“It was nice meeting you too, Linda the waitress superhero” I said.
I didn’t run into Linda again the next day or even during the next week. It seemed like life had given me an opportunity for greatness by virtue of those two previous encounters, but I had failed to seize the moment and it had passed me by. It certainly wasn’t the first time that had happened to me.
Then, one day, she popped back into my life again, and I had another chance.
I was in a small art gallery in Brooklyn setting up some paintings I’d recently finished. There was a show coming up, and there were much better painters on display than me, but I was excited about the potential to sell a few pieces. People had been coming in and out of the gallery to look at other pieces while I was there, and then, out of the blue, Linda showed up.
I turned at the sound of her familiar voice and saw Linda standing there – dressed in a blue sweater and blue jeans that appeared to be just a little bit too tight.
“Are you stalking me?” I asked, laughing.
Linda shook her head. “Nope. You wish.”
She had a point, but I wasn’t about to concede it.
“I was in the neighborhood and I saw you through the window,” she said. “I remembered that you told me you were a painter, so I thought I’d come in and check out your work.”
“Like anything you see? Even if you don’t, feel free to buy something.”
Linda looked around. “I’m a waitress. Remember? No money. Sorry.”
“Well, since you don’t have any money, why don’t I take you out to eat some time? If I sell something at this show.”
Linda moved closer to the painting I had just put up and examined it. “Okay. If you sell something, you can take me out to eat some time.”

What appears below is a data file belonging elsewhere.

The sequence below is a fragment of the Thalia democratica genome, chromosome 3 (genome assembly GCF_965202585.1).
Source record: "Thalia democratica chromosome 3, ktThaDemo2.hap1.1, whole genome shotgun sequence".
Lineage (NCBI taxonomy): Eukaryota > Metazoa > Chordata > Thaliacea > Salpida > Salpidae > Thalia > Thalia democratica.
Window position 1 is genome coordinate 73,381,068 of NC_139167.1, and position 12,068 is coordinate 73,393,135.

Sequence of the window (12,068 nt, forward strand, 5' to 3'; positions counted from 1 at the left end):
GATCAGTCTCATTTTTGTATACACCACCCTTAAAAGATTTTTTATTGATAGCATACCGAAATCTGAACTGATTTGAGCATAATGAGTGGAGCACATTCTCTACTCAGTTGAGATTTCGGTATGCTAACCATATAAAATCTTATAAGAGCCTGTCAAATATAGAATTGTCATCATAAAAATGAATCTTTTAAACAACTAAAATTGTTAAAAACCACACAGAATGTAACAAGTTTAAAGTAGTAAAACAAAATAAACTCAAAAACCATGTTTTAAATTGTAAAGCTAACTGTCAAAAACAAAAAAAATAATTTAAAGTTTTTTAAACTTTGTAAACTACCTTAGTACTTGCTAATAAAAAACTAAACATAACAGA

And I did sell a painting at the show. In fact, I sold three. That’s how I started dating a superhero.
It’s easy to feel insecure in any relationship but even more so when you’re dating a superhero. I had enough problems as it was, being a struggling painter and all. Unfortunately, dating Linda only magnified the numerous insecurities I already had. I especially didn’t handle the dinner-conversation revelation that she had once dated El Diablo Loco very well.
“You used to date El Diablo Loco?” I asked. “The supervillain?”
Linda flipped her palms up and shrugged. “I was young. I didn’t know he was going to become El Diablo Loco. At the time he was just this guy named Pablo. It wasn’t like he was a supervillain when I dated him.”
And it wasn’t like he would always be a supervillain, I thought. Women loved bad boys because they could reform them, right? That was all I could think about right then. Linda was going to leave me and run back to El Diablo Loco and he was going to turn his back on his evil ways and that was going to be that. They would live together happily ever after and I would be stuck in my dumpy little apartment for the rest of my life just trying to get by. I’d be sixty and obsessively painting pictures of Linda over and over again.
“Are you okay?” Linda asked, seeing the obvious distress on my face.
“Yes,” I said. This was not entirely true.
“Look, Adam, this isn’t a big deal. I haven’t even seen him in, I dunno, years.”
Linda saw El Diablo Loco the very next day. So did I. We were together when it happened.